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Tipsheet
Two exchange participants of diverse backgrounds smile in the camera: A power wheelchair user and a woman of short stature

Charging Your Battery Abroad

When you've just arrived in a foreign country after a long flight, the last thing you want to hear is that there is a glitch with your wheelchair battery. So what do you need to do?

First, know that most countries use electricity at approximately 220 volts/50 hertz, while North America (along with Central America and part of Japan) uses 110 volts/ 60 hertz. If electronic or electrical equipment is used with the wrong voltage, it can be severely damaged, pose a fire or electrocution hazard, or not charge properly.

Tipsheet
Three people, including the wheelchair user, lean over to check out the axel of her manual wheelchair

10 Ways To Avoid Broken Equipment

Adapting mobility equipment you use for a new environment and preparing for potential breakdowns and repairs can go a long way towards ensuring a hassle-free, rewarding international experience.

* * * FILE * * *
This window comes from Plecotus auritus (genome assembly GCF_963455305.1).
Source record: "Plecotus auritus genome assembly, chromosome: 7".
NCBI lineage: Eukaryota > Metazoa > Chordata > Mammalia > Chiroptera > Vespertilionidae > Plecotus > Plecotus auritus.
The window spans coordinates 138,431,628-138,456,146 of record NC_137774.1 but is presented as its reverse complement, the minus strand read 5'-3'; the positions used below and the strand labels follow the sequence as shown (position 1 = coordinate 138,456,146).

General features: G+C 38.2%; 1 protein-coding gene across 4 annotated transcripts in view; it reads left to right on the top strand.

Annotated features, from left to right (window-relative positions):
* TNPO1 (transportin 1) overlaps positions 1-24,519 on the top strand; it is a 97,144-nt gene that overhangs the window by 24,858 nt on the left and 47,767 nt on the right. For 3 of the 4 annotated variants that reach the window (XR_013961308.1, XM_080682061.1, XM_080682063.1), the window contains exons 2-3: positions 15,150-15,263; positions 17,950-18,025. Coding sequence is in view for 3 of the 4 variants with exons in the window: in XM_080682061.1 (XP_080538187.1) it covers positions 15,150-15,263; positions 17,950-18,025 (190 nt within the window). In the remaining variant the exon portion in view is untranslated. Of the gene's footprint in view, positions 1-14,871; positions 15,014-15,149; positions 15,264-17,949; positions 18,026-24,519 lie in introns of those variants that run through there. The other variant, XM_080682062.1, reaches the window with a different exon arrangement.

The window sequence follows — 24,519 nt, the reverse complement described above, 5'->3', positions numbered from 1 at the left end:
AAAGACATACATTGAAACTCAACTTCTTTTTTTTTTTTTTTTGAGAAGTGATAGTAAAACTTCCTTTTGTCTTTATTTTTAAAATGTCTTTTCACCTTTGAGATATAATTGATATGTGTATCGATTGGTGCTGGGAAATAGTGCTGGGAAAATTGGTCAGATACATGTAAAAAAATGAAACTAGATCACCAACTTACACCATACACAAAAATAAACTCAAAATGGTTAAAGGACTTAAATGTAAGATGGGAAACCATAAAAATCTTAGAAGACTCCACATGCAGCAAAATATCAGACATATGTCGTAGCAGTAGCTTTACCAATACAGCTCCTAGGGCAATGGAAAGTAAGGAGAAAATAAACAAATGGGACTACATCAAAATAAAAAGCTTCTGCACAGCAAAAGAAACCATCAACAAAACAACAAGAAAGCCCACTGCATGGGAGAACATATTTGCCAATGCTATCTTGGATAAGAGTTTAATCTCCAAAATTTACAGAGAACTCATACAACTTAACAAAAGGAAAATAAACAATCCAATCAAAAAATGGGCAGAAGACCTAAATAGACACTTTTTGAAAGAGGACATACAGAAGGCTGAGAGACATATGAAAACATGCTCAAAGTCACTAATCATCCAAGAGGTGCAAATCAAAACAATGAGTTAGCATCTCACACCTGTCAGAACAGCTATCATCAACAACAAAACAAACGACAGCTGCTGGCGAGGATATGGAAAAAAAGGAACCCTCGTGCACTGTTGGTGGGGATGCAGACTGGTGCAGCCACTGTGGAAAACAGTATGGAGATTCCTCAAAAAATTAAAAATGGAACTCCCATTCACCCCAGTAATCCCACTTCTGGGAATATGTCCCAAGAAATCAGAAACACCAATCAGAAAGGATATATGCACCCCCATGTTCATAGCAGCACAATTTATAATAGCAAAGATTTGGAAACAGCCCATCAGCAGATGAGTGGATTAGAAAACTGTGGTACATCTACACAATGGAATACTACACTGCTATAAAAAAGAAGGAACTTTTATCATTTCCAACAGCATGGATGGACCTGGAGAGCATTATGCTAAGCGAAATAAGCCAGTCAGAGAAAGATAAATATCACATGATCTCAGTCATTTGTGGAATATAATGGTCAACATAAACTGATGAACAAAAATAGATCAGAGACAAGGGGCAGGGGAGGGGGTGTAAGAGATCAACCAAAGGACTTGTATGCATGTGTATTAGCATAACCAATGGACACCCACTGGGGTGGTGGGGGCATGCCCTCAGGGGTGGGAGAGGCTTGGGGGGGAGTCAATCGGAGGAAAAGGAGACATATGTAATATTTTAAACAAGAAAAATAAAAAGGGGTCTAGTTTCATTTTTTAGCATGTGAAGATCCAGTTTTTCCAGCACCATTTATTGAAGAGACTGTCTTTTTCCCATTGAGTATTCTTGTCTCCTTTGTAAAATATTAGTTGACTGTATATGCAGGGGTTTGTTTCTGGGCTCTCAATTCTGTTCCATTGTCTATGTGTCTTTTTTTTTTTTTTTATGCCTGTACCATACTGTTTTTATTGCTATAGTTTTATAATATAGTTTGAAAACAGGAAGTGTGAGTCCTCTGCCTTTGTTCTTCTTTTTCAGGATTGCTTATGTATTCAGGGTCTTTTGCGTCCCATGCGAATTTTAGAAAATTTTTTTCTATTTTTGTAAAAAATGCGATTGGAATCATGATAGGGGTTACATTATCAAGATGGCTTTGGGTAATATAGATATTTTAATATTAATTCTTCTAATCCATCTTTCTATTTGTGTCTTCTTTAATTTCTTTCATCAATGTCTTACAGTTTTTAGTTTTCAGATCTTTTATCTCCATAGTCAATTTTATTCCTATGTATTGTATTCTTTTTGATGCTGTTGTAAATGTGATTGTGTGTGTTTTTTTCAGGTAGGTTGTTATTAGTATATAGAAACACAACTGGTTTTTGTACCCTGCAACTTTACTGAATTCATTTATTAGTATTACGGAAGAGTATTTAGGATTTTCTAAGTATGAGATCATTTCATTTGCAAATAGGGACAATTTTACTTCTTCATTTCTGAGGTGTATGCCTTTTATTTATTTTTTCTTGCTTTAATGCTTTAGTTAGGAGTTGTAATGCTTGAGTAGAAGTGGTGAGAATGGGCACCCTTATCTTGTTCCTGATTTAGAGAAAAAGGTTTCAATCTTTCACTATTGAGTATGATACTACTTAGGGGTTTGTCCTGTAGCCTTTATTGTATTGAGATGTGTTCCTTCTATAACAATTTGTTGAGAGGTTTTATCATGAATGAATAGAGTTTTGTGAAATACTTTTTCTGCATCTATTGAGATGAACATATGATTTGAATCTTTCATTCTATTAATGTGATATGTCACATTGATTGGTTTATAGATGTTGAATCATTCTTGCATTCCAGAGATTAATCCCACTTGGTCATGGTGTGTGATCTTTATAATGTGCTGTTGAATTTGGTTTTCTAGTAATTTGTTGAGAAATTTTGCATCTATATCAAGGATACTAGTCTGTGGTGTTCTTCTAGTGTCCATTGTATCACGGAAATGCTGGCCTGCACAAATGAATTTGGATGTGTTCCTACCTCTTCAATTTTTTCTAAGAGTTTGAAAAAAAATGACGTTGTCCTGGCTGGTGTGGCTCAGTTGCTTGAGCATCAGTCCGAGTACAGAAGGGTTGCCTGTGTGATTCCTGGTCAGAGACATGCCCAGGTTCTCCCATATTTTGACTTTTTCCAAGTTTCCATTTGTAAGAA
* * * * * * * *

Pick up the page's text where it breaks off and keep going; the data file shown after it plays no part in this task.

Tipsheet
A man pushes himself in his manual wheelchair with luggage on top his lap at a Swedish train station

Choosing the Right Luggage (Without the Baggage!)

Traveling internationally with a mobility disability may be smoother by choosing luggage that fits you. Try experimenting before making a new luggage purchase to see what is most comfortable to transport on your own or what is best to protect your equipment when others handle it.

Tipsheet
Two men on each side lift the frame of Susan's wheelchair up a short step

Lifting and Transferring People with Physical Disabilities

Being carried is an uncomfortable experience for many with disabilities, both physically and emotionally. Lifting a person up stairs or around obstacles is not an acceptable alternative to appropriate accessibility measures. Most people prefer to be lifted only as a last resort.

Tipsheet
a portable ramp with handrails

Inaccessible? Ramp it!

The slope of a ramp should be no greater than 1:12, which is 12 feet (or meters) of horizontal ramp for every 1 foot (or meter) of vertical height. Some people with disabilities can use personal ramps that are shorter and steeper than 1:12. Before building a short ramp to provide access for a person with a disability, discuss whether a steeper ramp would work for that individual.

Tipsheet
Group of colleagues in discussion

Costs & Legal Obligations

Many exchange advisors assume that accommodating people with disabilities in their programs will be prohibitively expensive. In fact, many accommodations are cost-free or quite inexpensive. The key to finding low-cost solutions is to foster open communication with the exchange participant and to think broadly about the possibilities and resources available to the organization and the participant.

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